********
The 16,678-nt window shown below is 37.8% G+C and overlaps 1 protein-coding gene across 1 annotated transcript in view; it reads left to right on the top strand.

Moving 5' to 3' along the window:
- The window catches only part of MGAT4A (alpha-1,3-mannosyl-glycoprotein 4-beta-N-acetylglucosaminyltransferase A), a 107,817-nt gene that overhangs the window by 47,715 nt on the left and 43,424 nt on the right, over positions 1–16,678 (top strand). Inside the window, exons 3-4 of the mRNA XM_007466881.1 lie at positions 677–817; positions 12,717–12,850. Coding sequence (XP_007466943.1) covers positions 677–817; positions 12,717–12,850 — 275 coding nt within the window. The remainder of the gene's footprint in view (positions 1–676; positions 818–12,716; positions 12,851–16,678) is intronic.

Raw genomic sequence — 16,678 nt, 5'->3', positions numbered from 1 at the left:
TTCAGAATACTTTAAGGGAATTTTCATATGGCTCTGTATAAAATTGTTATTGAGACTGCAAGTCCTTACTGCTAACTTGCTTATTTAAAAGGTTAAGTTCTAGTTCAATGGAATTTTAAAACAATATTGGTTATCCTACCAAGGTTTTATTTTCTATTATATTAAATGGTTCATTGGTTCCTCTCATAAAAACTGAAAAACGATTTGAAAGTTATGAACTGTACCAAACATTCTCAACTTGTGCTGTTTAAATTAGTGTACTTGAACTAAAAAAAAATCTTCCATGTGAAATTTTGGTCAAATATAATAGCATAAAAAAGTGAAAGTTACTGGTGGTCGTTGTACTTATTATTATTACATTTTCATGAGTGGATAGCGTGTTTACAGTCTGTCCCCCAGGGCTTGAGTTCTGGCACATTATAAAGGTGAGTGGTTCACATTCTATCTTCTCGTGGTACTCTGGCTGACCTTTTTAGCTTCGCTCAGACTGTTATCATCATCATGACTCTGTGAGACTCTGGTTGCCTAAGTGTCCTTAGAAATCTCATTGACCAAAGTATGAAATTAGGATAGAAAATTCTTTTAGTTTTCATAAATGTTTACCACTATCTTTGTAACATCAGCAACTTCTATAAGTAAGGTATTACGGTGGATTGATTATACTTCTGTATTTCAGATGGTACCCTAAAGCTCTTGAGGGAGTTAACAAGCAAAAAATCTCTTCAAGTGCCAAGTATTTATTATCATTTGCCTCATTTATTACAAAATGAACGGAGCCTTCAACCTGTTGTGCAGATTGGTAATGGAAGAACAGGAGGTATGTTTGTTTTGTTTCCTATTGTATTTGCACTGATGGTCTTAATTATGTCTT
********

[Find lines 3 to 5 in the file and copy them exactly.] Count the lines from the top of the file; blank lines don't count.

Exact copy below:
- The window catches only part of MGAT4A (alpha-1,3-mannosyl-glycoprotein 4-beta-N-acetylglucosaminyltransferase A), a 107,817-nt gene that overhangs the window by 47,715 nt on the left and 43,424 nt on the right, over positions 1–16,678 (top strand). Inside the window, exons 3-4 of the mRNA XM_007466881.1 lie at positions 677–817; positions 12,717–12,850. Coding sequence (XP_007466943.1) covers positions 677–817; positions 12,717–12,850 — 275 coding nt within the window. The remainder of the gene's footprint in view (positions 1–676; positions 818–12,716; positions 12,851–16,678) is intronic.

Raw genomic sequence — 16,678 nt, 5'->3', positions numbered from 1 at the left:
TTCAGAATACTTTAAGGGAATTTTCATATGGCTCTGTATAAAATTGTTATTGAGACTGCAAGTCCTTACTGCTAACTTGCTTATTTAAAAGGTTAAGTTCTAGTTCAATGGAATTTTAAAACAATATTGGTTATCCTACCAAGGTTTTATTTTCTATTATATTAAATGGTTCATTGGTTCCTCTCATAAAAACTGAAAAACGATTTGAAAGTTATGAACTGTACCAAACATTCTCAACTTGTGCTGTTTAAATTAGTGTACTTGAACTAAAAAAAAATCTTCCATGTGAAATTTTGGTCAAATATAATAGCATAAAAAAGTGAAAGTTACTGGTGGTCGTTGTACTTATTATTATTACATTTTCATGAGTGGATAGCGTGTTTACAGTCTGTCCCCCAGGGCTTGAGTTCTGGCACATTATAAAGGTGAGTGGTTCACATTCTATCTTCTCGTGGTACTCTGGCTGACCTTTTTAGCTTCGCTCAGACTGTTATCATCATCATGACTCTGTGAGACTCTGGTTGCCTAAGTGTCCTTAGAAATCTCATTGACCAAAGTATGAAATTAGGATAGAAAATTCTTTTAGTTTTCATAAATGTTTACCACTATCTTTGTAACATCAGCAACTTCTATAAGTAAGGTATTACGGTGGATTGATTATACTTCTGTATTTCAGATGGTACCCTAAAGCTCTTGAGGGAGTTAACAAGCAAAAAATCTCTTCAAGTGCCAAGTATTTATTATCATTTGCCTCATTTATTACAAAATGAACGGAGCCTTCAACCTGTTGTGCAGATTGGTAATGGAAGAACAGGAGGTATGTTTGTTTTGTTTCCTATTGTATTTGCACTGATGGTCTTAATTATGTCTT